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Find here below the new episodes of Voice of EHDEN season 4.

Voice of EHDEN - A conversation with Dr Eric Sutherland, Digital Health Lead, OECD, on digital health ecosystems and the three layers of digital tools, integrated data and trusted analysis

We welcome Eric Sutherland, Senior Health Economist at the Organisation for Economic Co-operation and Development (OECD), which we covered in episode 2 of season 2 with Eric's predecessor, Jillian Oderkirk. Eric spent 20 years with a global bank in the financial sector, but wanted to fulfil his wish to be engaged and find meaning in his work, transitioning to roles locally and federally in health on data strategy. Having worked with the Canadian government on health data strategy development, Eric recently moved to the OECD, in particular focusing on the impact of digital tools and data on health care delivery and outcomes within the overall health ecosystem.

In this conversation we start discussing Eric's definition of digital health, in his new role as Digital Health Lead at the OECD, and recognising there is no universal definition, but with a particular focus on technologies, interoperability and governance, linkage, quality of data, analytics and various intended use of health data. Against a context of incoherent fragmentation, Eric is focused on being able to produce useful guidance for countries to implement integrated digital health ecosystems, based on the three layers of digital tools, integrated data and responsible analytics.

Beyond this Eric outlines what he thinks is working today in digital health, and what's not, using an analogy of water, pipes and outlets to describe this, where we find ourselves too often drowning in data, but thirsting for evidence. Continuing to use this analogy we discuss how this all operates, who is responsible for the different elements, and some best practice use cases, such as OHDSI, or the FAIR principles, with ideas to promote conscious collaboration in making this all work. A lot of what we are trying to do is grow the digital health ecosystem by addressing technical fragmentation; the social, cultural, policy and process challenges; and trustworthiness (as opposed to trust alone).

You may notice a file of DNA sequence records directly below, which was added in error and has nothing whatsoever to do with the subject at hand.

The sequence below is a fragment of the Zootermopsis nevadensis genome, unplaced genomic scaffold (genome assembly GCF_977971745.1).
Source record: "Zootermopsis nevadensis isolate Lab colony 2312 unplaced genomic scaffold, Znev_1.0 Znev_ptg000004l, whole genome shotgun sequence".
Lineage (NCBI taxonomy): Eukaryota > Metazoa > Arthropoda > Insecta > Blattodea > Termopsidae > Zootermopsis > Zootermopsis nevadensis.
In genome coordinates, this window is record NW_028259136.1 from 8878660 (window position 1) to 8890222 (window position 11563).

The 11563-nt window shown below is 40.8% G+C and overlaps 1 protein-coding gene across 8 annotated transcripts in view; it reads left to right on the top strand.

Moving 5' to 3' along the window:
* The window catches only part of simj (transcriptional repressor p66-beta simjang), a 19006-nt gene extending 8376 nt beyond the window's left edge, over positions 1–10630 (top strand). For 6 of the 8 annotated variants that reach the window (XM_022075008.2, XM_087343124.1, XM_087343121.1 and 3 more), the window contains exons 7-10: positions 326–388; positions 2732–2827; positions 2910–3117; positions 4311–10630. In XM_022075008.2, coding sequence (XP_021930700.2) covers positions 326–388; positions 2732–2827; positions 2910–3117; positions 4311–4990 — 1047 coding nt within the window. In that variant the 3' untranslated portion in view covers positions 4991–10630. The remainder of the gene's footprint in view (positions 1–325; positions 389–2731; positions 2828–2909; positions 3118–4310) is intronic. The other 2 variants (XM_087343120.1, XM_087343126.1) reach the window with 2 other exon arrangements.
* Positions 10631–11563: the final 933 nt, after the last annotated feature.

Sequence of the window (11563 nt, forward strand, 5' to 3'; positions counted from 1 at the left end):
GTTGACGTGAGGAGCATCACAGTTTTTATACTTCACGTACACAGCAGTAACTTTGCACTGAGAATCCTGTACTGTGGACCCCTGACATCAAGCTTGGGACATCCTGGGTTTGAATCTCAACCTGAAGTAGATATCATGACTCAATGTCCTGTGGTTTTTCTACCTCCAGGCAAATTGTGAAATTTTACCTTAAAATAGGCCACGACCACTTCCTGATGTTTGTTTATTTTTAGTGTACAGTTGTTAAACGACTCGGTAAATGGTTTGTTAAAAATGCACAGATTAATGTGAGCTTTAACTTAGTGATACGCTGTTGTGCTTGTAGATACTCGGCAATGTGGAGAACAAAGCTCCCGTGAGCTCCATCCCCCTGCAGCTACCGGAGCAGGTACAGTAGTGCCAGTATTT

In the end phase of this conversation, Eric outlines what he thinks are the priorities for Digital Health, with the three layers in mind, and a need for integrated care via multidisciplinary providers supported by integrated data, with a pivot to person-centric versus a facilities-centric philosophy. Inclusivity of new technologies to reduce non-value added tasks and activities while rationalising better data governance and data capture requirements could certainly beneficially impact on the workforce, lowering workloads and enhancing care delivery as one example. And as Eric points out, 'if we want to go fast, go alone, if you want to go far, go together'.

Some additional resources from the OECD:

The views expressed by the participants are personal and not necessarily reflective of their organisations.

Listen to the episode here or via your preferred podcast app.

Voice of EHDEN - Exploring the concept of trust and health data with Dr Mackenzie Graham

The Voice of EHDEN podcast is pleased to continue our occasional ELSI series, and this is the first episode of season 4, focusing on the concept of 'trust' within the context of health and health research, and in particular real world data. In this episode we are joined by Dr Mackenzie Graham, Senior Research Fellow in Data Ethics, Wellcome Centre for Ethics and Humanities, University of Oxford. Mackenzie has a facinating background in neuroscience, data and data ethics, and also collaborates with Dr Mark Sheehan and Dr Richard Milne, our participants in the first episode of our ELSI series.

In the discussion, we explore what is meant by, 'trust', and also trustworthiness, and reliance on appropriate governance systems to support individuals and patients being confident in who and how they can trust. Within this we investigate underlying concepts that result in trust, what it is and what it takes for trust and trustworthiness, such as motives and prior experience, very much within a motivation-based model.

Beyond this, we focus in on aspects of data use, the role of Tech Titans and trade offs we all make in society around the use of our personal data, through to sociotechnical architectures, e.g., Trusted Research Environments (TREs), federated data networks, like EHDEN, DARWIN EU(R) and the European Health Data Space (EHDS). From this the attributes, roles and actor's responsibilities are articulated, and a delineation of both passive and active activity around trust. Finally, we land on the counter factual concept of 'distrust' and the need to explore this further, especially in the context of health and health data use for research.

Specifically the role of TREs is explored in terms of trust, and Mackenzie and colleagues recently published in the Journal of Medical Ethics on, 'Trust and the Goldacre Review: why trusted research environments are not about trust', available here, and speaking to a number of aspects discussed in this episode.

The views expressed by the participants are personal and not necessarily reflective of their organisations.

Listen to the episode here or via your preferred podcast app.